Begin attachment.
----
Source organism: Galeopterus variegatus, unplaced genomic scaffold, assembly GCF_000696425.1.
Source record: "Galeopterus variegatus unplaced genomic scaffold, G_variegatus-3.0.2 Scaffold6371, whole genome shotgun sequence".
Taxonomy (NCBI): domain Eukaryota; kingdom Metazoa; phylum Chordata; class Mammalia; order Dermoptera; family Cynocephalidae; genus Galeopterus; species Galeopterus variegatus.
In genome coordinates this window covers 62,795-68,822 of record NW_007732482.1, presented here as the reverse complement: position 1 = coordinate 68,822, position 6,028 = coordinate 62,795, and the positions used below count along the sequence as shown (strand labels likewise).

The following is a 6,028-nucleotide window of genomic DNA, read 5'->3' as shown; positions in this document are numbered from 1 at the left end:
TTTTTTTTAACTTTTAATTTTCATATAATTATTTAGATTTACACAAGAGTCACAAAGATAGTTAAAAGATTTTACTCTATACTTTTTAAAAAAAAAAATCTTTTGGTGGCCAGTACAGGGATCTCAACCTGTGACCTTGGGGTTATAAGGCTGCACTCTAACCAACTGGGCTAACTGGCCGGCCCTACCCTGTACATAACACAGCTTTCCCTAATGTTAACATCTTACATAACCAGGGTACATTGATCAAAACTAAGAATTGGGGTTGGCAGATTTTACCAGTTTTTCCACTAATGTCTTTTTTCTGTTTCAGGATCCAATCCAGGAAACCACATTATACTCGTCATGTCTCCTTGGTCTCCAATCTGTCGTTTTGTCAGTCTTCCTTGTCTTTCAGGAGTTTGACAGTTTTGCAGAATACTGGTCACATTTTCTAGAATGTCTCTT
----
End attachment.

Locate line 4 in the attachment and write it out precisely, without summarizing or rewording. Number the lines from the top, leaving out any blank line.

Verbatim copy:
In genome coordinates this window covers 62,795-68,822 of record NW_007732482.1, presented here as the reverse complement: position 1 = coordinate 68,822, position 6,028 = coordinate 62,795, and the positions used below count along the sequence as shown (strand labels likewise).